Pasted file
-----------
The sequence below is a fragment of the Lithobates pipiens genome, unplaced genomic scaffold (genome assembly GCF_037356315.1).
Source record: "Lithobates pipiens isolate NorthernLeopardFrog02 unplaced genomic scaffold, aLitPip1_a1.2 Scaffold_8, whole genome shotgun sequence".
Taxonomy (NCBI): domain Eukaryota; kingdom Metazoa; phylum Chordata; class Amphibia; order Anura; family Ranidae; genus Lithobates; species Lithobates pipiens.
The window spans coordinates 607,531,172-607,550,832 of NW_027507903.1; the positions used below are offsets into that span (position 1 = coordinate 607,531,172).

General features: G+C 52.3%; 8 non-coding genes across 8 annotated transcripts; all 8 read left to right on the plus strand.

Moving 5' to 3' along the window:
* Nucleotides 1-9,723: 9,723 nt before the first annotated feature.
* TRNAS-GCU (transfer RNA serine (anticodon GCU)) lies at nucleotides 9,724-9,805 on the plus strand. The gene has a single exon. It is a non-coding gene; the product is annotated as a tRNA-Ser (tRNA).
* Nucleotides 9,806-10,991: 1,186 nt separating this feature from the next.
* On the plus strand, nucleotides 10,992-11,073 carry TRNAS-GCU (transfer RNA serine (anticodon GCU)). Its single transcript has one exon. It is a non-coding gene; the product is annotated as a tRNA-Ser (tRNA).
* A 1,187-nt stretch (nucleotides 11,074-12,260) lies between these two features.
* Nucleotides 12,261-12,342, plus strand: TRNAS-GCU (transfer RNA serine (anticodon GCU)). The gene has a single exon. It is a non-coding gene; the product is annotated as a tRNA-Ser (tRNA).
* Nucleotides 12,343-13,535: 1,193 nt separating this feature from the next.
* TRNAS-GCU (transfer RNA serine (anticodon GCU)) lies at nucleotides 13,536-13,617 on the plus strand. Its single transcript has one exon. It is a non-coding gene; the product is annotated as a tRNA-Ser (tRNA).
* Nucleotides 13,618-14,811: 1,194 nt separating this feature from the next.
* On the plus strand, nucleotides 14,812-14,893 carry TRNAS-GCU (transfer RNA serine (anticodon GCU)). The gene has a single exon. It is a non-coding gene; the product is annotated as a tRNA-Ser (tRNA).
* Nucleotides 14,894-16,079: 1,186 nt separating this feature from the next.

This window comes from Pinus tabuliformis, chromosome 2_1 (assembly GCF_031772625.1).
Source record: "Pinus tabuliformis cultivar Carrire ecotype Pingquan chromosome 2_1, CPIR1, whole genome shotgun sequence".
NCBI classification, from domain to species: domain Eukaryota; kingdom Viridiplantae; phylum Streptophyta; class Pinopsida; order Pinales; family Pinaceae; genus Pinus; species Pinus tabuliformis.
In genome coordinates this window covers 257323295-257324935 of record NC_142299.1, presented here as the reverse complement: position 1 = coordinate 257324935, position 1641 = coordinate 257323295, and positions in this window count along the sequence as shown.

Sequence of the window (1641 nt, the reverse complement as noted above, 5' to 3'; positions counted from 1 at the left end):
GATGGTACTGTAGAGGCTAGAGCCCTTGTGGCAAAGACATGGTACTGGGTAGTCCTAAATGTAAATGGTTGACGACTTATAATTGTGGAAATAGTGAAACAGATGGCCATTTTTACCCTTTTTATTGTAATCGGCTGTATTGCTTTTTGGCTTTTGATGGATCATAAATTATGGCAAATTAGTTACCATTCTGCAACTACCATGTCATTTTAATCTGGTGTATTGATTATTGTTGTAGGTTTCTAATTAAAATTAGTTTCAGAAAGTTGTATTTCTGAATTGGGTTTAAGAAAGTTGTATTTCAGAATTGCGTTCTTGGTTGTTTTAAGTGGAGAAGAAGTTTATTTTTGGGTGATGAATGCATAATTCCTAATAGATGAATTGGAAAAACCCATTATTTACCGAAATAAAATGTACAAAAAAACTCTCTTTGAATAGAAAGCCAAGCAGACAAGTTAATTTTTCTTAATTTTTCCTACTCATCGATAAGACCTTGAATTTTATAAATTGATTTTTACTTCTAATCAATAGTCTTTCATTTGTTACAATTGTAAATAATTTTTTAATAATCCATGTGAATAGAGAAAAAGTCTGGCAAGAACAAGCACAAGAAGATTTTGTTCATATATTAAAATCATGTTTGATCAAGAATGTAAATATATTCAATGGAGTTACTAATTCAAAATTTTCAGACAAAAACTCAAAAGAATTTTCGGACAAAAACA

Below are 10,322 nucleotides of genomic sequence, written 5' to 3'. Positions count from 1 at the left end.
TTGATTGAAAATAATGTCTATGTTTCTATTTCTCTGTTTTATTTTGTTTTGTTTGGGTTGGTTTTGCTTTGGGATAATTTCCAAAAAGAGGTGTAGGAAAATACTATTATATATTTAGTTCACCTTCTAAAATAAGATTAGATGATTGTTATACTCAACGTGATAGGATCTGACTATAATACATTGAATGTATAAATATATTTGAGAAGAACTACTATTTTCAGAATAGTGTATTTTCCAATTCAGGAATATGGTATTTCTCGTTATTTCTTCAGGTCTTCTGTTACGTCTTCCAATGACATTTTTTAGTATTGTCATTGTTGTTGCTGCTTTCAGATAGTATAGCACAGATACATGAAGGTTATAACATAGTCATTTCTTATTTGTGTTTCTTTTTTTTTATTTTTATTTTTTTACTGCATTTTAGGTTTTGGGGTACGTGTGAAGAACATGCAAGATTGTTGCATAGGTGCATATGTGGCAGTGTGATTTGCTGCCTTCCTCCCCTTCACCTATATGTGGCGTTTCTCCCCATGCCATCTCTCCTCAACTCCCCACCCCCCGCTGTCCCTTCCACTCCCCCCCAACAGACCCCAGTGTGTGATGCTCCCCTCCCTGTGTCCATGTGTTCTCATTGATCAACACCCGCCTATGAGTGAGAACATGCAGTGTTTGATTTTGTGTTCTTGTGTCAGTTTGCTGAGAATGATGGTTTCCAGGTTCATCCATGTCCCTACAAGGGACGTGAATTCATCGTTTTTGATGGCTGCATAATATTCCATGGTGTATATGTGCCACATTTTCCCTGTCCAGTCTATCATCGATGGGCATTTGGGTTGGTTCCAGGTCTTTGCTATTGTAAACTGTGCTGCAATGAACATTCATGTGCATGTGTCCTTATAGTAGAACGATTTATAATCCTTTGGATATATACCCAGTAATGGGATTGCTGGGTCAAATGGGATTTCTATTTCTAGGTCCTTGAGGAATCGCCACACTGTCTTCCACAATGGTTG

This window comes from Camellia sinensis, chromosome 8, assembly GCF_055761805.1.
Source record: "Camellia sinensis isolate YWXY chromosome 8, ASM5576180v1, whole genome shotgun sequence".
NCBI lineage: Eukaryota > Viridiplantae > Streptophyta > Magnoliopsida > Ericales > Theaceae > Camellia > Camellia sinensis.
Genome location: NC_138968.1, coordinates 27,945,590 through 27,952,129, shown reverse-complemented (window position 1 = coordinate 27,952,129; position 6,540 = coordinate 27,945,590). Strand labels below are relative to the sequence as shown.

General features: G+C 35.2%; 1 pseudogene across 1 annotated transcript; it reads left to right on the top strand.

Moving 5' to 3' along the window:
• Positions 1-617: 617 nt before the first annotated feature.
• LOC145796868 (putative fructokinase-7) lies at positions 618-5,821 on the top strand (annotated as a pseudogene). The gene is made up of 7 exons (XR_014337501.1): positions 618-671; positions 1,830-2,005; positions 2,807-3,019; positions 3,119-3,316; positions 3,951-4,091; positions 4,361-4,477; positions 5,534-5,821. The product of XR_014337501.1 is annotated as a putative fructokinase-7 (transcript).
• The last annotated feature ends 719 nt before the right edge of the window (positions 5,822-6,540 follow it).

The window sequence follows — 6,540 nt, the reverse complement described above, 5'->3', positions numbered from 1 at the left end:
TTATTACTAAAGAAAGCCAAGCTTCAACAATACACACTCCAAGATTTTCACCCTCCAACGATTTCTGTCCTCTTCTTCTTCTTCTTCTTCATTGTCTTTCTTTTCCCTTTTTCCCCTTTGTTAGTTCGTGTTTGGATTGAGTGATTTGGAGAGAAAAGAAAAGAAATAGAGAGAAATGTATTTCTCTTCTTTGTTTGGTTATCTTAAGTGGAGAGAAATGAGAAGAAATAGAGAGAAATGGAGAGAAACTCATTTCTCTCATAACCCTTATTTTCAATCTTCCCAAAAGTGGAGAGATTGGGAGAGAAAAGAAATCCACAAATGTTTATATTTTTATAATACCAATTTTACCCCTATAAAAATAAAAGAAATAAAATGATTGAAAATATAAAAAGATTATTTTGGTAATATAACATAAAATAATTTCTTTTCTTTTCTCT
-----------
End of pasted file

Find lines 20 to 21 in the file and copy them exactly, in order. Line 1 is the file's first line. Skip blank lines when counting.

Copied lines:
NCBI classification, from domain to species: domain Eukaryota; kingdom Viridiplantae; phylum Streptophyta; class Pinopsida; order Pinales; family Pinaceae; genus Pinus; species Pinus tabuliformis.
In genome coordinates this window covers 257323295-257324935 of record NC_142299.1, presented here as the reverse complement: position 1 = coordinate 257324935, position 1641 = coordinate 257323295, and positions in this window count along the sequence as shown.